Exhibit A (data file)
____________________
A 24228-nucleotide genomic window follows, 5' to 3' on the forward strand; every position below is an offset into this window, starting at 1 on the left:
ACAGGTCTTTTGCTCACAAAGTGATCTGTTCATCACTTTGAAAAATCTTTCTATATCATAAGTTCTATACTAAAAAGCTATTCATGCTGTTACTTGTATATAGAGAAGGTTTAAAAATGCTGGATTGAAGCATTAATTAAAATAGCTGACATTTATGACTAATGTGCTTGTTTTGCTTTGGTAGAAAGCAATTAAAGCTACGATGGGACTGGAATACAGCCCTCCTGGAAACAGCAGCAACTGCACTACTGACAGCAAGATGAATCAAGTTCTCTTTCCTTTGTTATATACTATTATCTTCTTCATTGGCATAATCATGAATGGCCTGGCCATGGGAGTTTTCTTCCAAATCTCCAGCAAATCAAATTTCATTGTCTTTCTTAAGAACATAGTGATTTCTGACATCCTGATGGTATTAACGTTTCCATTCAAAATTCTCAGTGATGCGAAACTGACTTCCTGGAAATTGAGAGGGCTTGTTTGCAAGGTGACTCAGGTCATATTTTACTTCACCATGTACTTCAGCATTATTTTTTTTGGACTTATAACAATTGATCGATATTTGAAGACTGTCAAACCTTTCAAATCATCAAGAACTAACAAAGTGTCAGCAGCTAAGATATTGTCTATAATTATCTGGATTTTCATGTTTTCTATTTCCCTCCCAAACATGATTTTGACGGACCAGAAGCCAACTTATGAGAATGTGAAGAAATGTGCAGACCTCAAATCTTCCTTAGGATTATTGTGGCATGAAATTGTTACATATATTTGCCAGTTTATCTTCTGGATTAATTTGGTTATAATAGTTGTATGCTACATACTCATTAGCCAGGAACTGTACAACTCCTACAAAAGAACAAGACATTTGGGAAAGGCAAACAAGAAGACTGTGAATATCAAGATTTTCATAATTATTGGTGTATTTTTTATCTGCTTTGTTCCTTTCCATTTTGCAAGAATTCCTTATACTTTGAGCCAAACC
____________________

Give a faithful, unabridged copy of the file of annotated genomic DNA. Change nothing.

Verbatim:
A 24228-nucleotide genomic window follows, 5' to 3' on the forward strand; every position below is an offset into this window, starting at 1 on the left:
ACAGGTCTTTTGCTCACAAAGTGATCTGTTCATCACTTTGAAAAATCTTTCTATATCATAAGTTCTATACTAAAAAGCTATTCATGCTGTTACTTGTATATAGAGAAGGTTTAAAAATGCTGGATTGAAGCATTAATTAAAATAGCTGACATTTATGACTAATGTGCTTGTTTTGCTTTGGTAGAAAGCAATTAAAGCTACGATGGGACTGGAATACAGCCCTCCTGGAAACAGCAGCAACTGCACTACTGACAGCAAGATGAATCAAGTTCTCTTTCCTTTGTTATATACTATTATCTTCTTCATTGGCATAATCATGAATGGCCTGGCCATGGGAGTTTTCTTCCAAATCTCCAGCAAATCAAATTTCATTGTCTTTCTTAAGAACATAGTGATTTCTGACATCCTGATGGTATTAACGTTTCCATTCAAAATTCTCAGTGATGCGAAACTGACTTCCTGGAAATTGAGAGGGCTTGTTTGCAAGGTGACTCAGGTCATATTTTACTTCACCATGTACTTCAGCATTATTTTTTTTGGACTTATAACAATTGATCGATATTTGAAGACTGTCAAACCTTTCAAATCATCAAGAACTAACAAAGTGTCAGCAGCTAAGATATTGTCTATAATTATCTGGATTTTCATGTTTTCTATTTCCCTCCCAAACATGATTTTGACGGACCAGAAGCCAACTTATGAGAATGTGAAGAAATGTGCAGACCTCAAATCTTCCTTAGGATTATTGTGGCATGAAATTGTTACATATATTTGCCAGTTTATCTTCTGGATTAATTTGGTTATAATAGTTGTATGCTACATACTCATTAGCCAGGAACTGTACAACTCCTACAAAAGAACAAGACATTTGGGAAAGGCAAACAAGAAGACTGTGAATATCAAGATTTTCATAATTATTGGTGTATTTTTTATCTGCTTTGTTCCTTTCCATTTTGCAAGAATTCCTTATACTTTGAGCCAAACC